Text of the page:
Pundits and Propagandists

The rigor and enthusiasm with which economists have been advising government – and incidentally maligning each other – have naturally led some to reflect on the role of intellectuals in society. The role of social scientists have enlarged to a great extent in this world and they have come to play some sort of pre-eminent role in public policies and debates. At least in India, most if not all social scientists regard their discipline something more than just an intellectual pursuit. Such a view of their discipline compels them to seek a larger role in public life. There is nothing wrong in  playing an active role in public life for I strongly believe that in any decent society everyone should be free to set a role for himself.

The role can a modest one of satisfying one’s curiosity or a spectacular one of changing the world by putting oneself in the service of government or people. But when a person sets a role for himself which enables him to speak in the name of public, one should oneself be clear about, and be able to make clear to others, the basis and nature of expertise which gives one title such a role. In a country where learning have been a monopoly of a certain castes for millennia, and where a large section of people remains illiterate, people are easily baffled and confused if not beguiled by experts of fictitious expertise.

Our finance minister, members of planning commission, and others in key position have been telling us their best predictions about inflation, rate of growth and employment, level of poverty and education. A casual comparison of their predictions and what actually happened provokes one to ask if there is any basis behind such claims? The assumptions behind there claims are left undefined or too vague. In the end, we get theories which do little justice to reality, or generalization from limited experiences whose theoretical validity is uncertain. Let’s face it, we understand little how our economy  works, and even less about how it will going to behave under unknown circumstances. The number of planning models this country has produced and their success rate is a good example.  When technical expertise fails to deliver, people turn to rhetoric. The rhetorical style of arguing about almost everything around us is becoming extremely common. No doubt there is some scientific basis in what they say but it is obscured by a dense fog of rhetoric which accompanies it.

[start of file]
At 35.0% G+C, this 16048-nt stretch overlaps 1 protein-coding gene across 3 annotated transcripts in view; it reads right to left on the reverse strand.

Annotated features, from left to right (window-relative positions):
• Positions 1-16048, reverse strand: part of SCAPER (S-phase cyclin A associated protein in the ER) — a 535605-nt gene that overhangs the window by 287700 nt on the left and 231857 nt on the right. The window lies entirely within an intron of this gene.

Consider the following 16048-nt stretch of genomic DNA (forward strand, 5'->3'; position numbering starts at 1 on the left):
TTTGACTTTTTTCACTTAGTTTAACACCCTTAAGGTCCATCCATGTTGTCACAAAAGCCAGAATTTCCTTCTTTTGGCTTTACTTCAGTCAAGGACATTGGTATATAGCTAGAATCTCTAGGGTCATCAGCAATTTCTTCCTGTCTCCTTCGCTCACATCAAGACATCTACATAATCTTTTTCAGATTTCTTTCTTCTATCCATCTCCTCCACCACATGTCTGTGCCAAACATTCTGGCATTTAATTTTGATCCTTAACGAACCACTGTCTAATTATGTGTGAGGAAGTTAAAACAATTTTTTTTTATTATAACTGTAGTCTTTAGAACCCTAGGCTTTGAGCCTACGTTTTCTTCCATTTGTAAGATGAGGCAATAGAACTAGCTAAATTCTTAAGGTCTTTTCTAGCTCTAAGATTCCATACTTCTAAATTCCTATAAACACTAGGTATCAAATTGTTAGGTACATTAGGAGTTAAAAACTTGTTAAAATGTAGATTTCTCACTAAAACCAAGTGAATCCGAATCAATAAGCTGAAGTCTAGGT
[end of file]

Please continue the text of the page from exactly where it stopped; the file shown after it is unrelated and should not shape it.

Intellectual professions, as one might expect, have their own codes and secrets; so from the point of view of a layman, there is a great deal of mystery about what they actually do. Intellectual skills are rather specialized skills and many constructs of common interests created by intellectuals looks clear and “obvious” to those who posses these skills. As long as these skills are used in academic circle, they remain both harmless and useless to most of the world. But when experts claim to speak and work in public interest, we must demand that the element of mystery to be kept at minimum. Those who have the capacity and skills to understand and elaborate the reality are expected to make it clearer to others. But something we might sincerely feel and have a right to understand is often made more obscure by those who are suppose to present in clearer light. When intellectuals themselves contribute to the mystification which they suppose to remove, we should ask how this comes about?